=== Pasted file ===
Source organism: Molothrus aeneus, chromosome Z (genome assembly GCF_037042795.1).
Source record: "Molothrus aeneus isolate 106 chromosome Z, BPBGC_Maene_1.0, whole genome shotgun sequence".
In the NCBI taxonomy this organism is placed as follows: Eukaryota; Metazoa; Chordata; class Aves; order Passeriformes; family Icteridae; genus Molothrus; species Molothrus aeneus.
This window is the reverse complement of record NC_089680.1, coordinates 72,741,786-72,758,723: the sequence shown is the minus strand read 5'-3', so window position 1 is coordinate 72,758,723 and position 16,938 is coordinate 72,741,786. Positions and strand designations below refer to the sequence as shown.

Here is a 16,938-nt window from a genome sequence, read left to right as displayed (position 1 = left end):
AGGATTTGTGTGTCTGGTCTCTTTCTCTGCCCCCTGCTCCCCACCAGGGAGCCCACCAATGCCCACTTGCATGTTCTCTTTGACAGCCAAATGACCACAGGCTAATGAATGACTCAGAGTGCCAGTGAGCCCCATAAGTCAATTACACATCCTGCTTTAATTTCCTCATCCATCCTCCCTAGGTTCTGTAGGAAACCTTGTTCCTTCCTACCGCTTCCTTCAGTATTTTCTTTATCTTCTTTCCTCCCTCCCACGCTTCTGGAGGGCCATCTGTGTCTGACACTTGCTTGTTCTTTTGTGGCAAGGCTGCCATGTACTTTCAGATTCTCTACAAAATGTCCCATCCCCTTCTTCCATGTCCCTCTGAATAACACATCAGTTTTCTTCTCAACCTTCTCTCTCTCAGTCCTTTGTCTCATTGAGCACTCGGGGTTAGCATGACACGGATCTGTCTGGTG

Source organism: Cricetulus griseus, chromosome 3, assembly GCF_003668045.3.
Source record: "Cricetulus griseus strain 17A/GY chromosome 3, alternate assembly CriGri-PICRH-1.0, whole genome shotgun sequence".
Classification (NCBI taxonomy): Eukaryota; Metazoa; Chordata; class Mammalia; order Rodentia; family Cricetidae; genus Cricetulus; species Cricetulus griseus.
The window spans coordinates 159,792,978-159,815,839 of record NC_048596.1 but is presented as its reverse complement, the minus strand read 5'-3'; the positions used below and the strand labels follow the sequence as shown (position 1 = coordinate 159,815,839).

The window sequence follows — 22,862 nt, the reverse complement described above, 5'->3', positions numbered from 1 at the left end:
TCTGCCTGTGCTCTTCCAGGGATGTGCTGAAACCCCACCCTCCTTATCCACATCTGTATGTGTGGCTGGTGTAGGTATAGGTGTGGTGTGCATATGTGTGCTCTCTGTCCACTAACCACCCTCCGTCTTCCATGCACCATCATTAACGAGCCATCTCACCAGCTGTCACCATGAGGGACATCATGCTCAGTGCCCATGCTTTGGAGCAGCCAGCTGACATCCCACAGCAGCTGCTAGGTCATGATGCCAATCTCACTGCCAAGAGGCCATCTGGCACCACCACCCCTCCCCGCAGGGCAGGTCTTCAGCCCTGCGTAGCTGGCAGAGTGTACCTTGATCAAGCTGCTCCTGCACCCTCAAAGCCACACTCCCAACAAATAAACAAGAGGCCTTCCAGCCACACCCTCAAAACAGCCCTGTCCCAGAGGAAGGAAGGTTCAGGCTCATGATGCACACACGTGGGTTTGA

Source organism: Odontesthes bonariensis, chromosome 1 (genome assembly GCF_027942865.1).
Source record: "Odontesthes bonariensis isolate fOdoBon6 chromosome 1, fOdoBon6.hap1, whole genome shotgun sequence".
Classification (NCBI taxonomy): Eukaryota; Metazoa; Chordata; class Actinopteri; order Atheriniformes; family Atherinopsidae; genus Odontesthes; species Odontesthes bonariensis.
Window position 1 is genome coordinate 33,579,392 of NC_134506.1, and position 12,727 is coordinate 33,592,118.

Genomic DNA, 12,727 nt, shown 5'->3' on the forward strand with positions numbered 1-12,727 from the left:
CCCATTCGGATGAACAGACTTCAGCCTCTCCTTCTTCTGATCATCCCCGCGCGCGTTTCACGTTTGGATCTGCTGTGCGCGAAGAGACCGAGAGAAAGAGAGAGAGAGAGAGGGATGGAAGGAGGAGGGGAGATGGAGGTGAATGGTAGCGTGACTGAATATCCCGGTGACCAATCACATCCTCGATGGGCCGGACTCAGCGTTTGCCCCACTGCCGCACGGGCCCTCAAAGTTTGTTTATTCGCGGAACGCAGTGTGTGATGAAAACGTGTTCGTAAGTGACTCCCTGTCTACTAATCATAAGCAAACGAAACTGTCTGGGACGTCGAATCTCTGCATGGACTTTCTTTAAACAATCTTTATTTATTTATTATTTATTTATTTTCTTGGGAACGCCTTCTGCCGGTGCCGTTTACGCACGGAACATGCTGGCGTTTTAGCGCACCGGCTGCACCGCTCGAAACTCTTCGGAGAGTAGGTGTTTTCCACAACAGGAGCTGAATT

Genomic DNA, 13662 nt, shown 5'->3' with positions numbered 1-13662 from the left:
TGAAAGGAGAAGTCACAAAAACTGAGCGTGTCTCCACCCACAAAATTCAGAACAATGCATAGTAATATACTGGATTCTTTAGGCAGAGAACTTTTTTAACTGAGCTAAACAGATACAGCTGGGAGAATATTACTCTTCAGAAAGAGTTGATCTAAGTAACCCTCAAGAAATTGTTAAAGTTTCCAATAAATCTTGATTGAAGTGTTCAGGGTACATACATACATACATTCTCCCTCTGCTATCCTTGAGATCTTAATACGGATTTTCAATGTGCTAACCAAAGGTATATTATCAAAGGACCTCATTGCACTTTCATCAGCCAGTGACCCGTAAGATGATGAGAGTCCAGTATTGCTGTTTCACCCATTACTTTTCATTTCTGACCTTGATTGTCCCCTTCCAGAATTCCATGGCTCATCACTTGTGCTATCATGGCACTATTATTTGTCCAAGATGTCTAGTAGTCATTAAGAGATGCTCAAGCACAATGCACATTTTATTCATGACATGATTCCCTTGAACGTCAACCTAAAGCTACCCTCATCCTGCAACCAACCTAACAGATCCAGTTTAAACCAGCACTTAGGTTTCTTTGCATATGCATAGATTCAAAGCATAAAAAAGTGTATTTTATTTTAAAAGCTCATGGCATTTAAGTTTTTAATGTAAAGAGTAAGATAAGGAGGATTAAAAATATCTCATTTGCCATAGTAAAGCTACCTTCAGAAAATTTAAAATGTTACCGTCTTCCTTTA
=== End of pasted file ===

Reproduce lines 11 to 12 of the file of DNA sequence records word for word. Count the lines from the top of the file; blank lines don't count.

The window sequence follows — 22,862 nt, the reverse complement described above, 5'->3', positions numbered from 1 at the left end:
TCTGCCTGTGCTCTTCCAGGGATGTGCTGAAACCCCACCCTCCTTATCCACATCTGTATGTGTGGCTGGTGTAGGTATAGGTGTGGTGTGCATATGTGTGCTCTCTGTCCACTAACCACCCTCCGTCTTCCATGCACCATCATTAACGAGCCATCTCACCAGCTGTCACCATGAGGGACATCATGCTCAGTGCCCATGCTTTGGAGCAGCCAGCTGACATCCCACAGCAGCTGCTAGGTCATGATGCCAATCTCACTGCCAAGAGGCCATCTGGCACCACCACCCCTCCCCGCAGGGCAGGTCTTCAGCCCTGCGTAGCTGGCAGAGTGTACCTTGATCAAGCTGCTCCTGCACCCTCAAAGCCACACTCCCAACAAATAAACAAGAGGCCTTCCAGCCACACCCTCAAAACAGCCCTGTCCCAGAGGAAGGAAGGTTCAGGCTCATGATGCACACACGTGGGTTTGA